How YouTube helps to unite the Right
With over 1.5 billion users a month, YouTube is the world’s biggest social media platform. It is also the communication and information backbone for the far-right in the United States. In this blogpost, Jonas Kaiser, associate researcher at HIIG and Adrian Rauchfleisch, assistant professor at National Taiwan University, share some preliminary results of their analysis of 13,529 channels. It shows how YouTube’s recommendation algorithm contributes to the formation of a far-right filter bubble. This finding is part of their research project into the far-right in the U.S. and Germany.
In the aftermath of the shooting at Marjory Stoneman Douglas High School in Parkland, Florida, a conspiracy theory arose. It suggested that the outspoken students calling for gun control were not victims, but rather “crisis actors,” an allegation that has been around since the Civil War in the United States. This theory quickly made the rounds on conspiracy and far-right activity on YouTube. For the the far-right channel owners, YouTube is more than just another platform: it is their informational battlefield, the place where they can post seemingly whatever they want, find support, unite around a shared message, and potentially catch the media’s attention. In our analysis, we show that YouTube’s recommendation algorithms actively contribute to the rise and unification of the far-right.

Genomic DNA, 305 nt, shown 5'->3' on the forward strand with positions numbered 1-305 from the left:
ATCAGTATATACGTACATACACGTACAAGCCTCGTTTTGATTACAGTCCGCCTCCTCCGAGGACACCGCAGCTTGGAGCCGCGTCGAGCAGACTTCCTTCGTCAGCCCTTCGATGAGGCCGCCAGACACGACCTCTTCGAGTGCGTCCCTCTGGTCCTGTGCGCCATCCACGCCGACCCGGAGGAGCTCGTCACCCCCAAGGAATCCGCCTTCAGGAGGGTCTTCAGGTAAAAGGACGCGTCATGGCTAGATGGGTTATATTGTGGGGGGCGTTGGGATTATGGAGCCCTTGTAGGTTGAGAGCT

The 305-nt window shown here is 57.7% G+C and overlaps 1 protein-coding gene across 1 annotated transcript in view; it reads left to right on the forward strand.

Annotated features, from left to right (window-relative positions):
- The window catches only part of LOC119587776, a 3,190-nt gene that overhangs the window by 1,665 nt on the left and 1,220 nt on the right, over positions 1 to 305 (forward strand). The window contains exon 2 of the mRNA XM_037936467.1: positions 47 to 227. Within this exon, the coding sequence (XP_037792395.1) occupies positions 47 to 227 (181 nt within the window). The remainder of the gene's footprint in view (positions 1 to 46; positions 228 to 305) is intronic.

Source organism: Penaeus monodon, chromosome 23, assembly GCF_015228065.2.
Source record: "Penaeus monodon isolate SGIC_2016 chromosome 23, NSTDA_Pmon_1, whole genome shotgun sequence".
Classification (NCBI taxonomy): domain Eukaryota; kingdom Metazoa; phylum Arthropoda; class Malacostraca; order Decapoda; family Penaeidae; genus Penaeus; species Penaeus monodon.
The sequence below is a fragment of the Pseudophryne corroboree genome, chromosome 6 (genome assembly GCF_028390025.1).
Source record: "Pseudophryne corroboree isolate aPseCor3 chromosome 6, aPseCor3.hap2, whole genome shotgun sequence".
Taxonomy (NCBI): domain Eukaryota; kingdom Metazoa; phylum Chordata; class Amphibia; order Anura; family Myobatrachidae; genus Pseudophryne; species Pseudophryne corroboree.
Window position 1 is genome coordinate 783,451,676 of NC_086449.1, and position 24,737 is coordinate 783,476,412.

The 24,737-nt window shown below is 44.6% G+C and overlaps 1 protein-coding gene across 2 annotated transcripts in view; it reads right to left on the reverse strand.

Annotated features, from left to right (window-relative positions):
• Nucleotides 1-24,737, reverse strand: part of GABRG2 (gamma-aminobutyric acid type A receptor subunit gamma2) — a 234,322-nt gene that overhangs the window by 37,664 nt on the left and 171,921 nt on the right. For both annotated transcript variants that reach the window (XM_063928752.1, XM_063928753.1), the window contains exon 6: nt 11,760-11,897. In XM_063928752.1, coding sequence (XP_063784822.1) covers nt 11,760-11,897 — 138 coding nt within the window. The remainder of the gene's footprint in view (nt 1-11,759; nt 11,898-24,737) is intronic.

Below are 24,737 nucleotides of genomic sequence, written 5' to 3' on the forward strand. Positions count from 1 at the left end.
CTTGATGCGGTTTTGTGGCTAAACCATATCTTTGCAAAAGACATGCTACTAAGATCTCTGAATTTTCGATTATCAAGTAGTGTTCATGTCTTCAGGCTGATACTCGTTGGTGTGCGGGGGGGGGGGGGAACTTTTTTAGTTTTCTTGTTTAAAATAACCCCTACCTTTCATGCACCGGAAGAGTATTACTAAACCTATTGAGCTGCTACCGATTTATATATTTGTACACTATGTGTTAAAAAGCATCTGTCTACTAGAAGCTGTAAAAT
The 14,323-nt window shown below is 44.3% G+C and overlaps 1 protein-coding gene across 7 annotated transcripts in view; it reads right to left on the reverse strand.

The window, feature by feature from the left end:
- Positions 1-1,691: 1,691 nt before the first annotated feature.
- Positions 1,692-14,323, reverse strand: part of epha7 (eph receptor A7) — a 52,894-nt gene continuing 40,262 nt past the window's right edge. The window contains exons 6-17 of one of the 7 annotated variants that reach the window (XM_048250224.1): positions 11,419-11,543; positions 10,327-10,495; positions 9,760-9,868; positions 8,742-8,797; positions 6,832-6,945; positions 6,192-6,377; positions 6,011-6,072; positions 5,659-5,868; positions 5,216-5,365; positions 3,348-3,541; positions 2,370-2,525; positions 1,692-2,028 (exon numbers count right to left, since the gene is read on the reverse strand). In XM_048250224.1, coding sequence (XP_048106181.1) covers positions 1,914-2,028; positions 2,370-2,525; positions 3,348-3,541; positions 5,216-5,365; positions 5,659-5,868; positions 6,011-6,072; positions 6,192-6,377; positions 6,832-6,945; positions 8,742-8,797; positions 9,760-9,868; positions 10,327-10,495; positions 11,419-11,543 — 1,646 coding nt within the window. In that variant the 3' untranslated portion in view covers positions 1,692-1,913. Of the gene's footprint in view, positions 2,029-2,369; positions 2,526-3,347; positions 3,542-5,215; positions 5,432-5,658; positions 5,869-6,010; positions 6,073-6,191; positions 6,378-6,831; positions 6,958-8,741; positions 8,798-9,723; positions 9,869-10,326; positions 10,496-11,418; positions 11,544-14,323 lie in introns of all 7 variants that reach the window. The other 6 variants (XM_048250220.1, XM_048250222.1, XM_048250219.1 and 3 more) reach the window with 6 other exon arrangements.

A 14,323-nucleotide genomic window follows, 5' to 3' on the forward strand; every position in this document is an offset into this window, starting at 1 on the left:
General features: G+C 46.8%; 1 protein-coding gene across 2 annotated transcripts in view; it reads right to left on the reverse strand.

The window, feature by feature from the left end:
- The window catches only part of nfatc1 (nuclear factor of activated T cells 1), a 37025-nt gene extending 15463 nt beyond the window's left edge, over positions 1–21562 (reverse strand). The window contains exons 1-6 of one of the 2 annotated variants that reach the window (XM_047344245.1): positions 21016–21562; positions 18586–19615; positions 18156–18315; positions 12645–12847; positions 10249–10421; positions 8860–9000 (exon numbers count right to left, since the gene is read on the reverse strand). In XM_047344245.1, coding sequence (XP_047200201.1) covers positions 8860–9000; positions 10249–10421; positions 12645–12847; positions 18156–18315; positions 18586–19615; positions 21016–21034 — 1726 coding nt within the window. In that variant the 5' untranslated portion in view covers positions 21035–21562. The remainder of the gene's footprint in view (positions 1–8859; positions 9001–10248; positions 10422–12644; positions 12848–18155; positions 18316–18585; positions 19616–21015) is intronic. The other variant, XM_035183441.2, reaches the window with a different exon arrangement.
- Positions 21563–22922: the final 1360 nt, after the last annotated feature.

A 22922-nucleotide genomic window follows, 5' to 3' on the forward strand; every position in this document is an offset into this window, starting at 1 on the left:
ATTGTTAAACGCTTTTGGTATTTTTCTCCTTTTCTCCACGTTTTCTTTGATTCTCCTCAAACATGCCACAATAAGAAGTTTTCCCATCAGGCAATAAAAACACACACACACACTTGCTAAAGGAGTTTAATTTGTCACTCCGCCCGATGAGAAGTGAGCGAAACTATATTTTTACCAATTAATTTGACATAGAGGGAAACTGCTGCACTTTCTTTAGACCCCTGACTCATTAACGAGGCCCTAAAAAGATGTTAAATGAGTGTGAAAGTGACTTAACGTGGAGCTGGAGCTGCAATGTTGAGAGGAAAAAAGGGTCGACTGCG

For far-right media makers and their subscribers, including channel creators, talking heads, or so-called produsers, YouTube is the backbone of much of their communication efforts. It combines radio talk shows, video, and the possibility to talk about everything the “mainstream” media won’t cover. It is their “alternative media network, a hybrid counterculture of entertainers, journalists, and commentators” (Forthcoming from Data and Society 2018). It is an informational cornerstone for many unfounded conspiracy theories, ranging from Pizzagate to Uranium One to QAnon. It is a place where they can connect with each other, talk, exchange opinions, discuss events like Charlottesville or the Parkland shooting, mobilise their base, and recruit new members.
The Far-right on YouTube
When the head of InfoWars, Alex Jones, goes live on YouTube to promote conspiracy theories or far-right talking points, he reaches over 2.2 million subscribers. His most popular videos have over 10 million views. When the shaken parents, teachers, and students spoke out after the shooting at Sandy Hook Elementary School and Parkland, Jones denounced them as “crisis actors,” a group of paid government agents who routinely stage elaborate events to divert attention from the government’s true intentions. On YouTube, Alex Jones is a beacon among conservative, conspiracy, and far-right channels. He has a large devoted fan base that shares his content across multiple platforms, which makes him a ubiquitous figure in the far-right alternative media network.